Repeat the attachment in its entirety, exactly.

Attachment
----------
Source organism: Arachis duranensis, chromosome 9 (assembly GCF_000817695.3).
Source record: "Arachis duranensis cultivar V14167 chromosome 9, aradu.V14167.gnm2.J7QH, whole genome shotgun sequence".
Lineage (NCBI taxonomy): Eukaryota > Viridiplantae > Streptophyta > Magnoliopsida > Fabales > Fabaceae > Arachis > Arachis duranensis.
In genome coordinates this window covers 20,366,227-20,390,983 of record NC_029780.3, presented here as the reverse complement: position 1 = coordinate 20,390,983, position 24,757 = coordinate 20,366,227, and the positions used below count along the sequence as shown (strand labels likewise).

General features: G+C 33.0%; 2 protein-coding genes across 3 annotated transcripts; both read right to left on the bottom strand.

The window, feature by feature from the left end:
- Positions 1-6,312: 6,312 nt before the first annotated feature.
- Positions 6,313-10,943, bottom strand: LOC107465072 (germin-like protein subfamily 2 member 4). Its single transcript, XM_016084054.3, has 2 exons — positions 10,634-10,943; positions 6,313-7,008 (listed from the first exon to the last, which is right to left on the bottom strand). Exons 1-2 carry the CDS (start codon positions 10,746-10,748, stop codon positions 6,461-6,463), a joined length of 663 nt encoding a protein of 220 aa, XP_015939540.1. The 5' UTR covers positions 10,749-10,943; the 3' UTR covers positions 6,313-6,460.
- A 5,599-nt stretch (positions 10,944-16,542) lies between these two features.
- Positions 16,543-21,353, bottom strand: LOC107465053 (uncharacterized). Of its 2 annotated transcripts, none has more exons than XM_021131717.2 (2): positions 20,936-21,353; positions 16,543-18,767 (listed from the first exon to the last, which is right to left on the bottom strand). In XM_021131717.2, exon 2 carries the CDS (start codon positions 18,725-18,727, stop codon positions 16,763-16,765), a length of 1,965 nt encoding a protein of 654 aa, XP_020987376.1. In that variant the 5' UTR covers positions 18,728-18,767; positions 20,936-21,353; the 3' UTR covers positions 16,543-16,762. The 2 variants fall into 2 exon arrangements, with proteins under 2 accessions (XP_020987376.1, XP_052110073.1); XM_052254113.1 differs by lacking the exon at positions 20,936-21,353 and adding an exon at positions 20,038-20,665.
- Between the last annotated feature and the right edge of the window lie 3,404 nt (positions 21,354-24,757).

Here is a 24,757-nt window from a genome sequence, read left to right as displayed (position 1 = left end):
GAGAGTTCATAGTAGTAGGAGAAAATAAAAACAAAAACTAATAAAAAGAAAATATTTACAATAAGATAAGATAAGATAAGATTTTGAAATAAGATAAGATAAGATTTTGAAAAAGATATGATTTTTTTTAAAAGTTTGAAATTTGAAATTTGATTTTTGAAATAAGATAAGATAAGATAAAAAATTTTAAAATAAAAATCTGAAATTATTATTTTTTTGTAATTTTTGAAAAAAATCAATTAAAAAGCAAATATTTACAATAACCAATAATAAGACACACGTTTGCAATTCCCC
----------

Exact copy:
Source organism: Arachis duranensis, chromosome 9 (assembly GCF_000817695.3).
Source record: "Arachis duranensis cultivar V14167 chromosome 9, aradu.V14167.gnm2.J7QH, whole genome shotgun sequence".
Lineage (NCBI taxonomy): Eukaryota > Viridiplantae > Streptophyta > Magnoliopsida > Fabales > Fabaceae > Arachis > Arachis duranensis.
In genome coordinates this window covers 20,366,227-20,390,983 of record NC_029780.3, presented here as the reverse complement: position 1 = coordinate 20,390,983, position 24,757 = coordinate 20,366,227, and the positions used below count along the sequence as shown (strand labels likewise).

General features: G+C 33.0%; 2 protein-coding genes across 3 annotated transcripts; both read right to left on the bottom strand.

The window, feature by feature from the left end:
- Positions 1-6,312: 6,312 nt before the first annotated feature.
- Positions 6,313-10,943, bottom strand: LOC107465072 (germin-like protein subfamily 2 member 4). Its single transcript, XM_016084054.3, has 2 exons — positions 10,634-10,943; positions 6,313-7,008 (listed from the first exon to the last, which is right to left on the bottom strand). Exons 1-2 carry the CDS (start codon positions 10,746-10,748, stop codon positions 6,461-6,463), a joined length of 663 nt encoding a protein of 220 aa, XP_015939540.1. The 5' UTR covers positions 10,749-10,943; the 3' UTR covers positions 6,313-6,460.
- A 5,599-nt stretch (positions 10,944-16,542) lies between these two features.
- Positions 16,543-21,353, bottom strand: LOC107465053 (uncharacterized). Of its 2 annotated transcripts, none has more exons than XM_021131717.2 (2): positions 20,936-21,353; positions 16,543-18,767 (listed from the first exon to the last, which is right to left on the bottom strand). In XM_021131717.2, exon 2 carries the CDS (start codon positions 18,725-18,727, stop codon positions 16,763-16,765), a length of 1,965 nt encoding a protein of 654 aa, XP_020987376.1. In that variant the 5' UTR covers positions 18,728-18,767; positions 20,936-21,353; the 3' UTR covers positions 16,543-16,762. The 2 variants fall into 2 exon arrangements, with proteins under 2 accessions (XP_020987376.1, XP_052110073.1); XM_052254113.1 differs by lacking the exon at positions 20,936-21,353 and adding an exon at positions 20,038-20,665.
- Between the last annotated feature and the right edge of the window lie 3,404 nt (positions 21,354-24,757).

Here is a 24,757-nt window from a genome sequence, read left to right as displayed (position 1 = left end):
GAGAGTTCATAGTAGTAGGAGAAAATAAAAACAAAAACTAATAAAAAGAAAATATTTACAATAAGATAAGATAAGATAAGATTTTGAAATAAGATAAGATAAGATTTTGAAAAAGATATGATTTTTTTTAAAAGTTTGAAATTTGAAATTTGATTTTTGAAATAAGATAAGATAAGATAAAAAATTTTAAAATAAAAATCTGAAATTATTATTTTTTTGTAATTTTTGAAAAAAATCAATTAAAAAGCAAATATTTACAATAACCAATAATAAGACACACGTTTGCAATTCCCC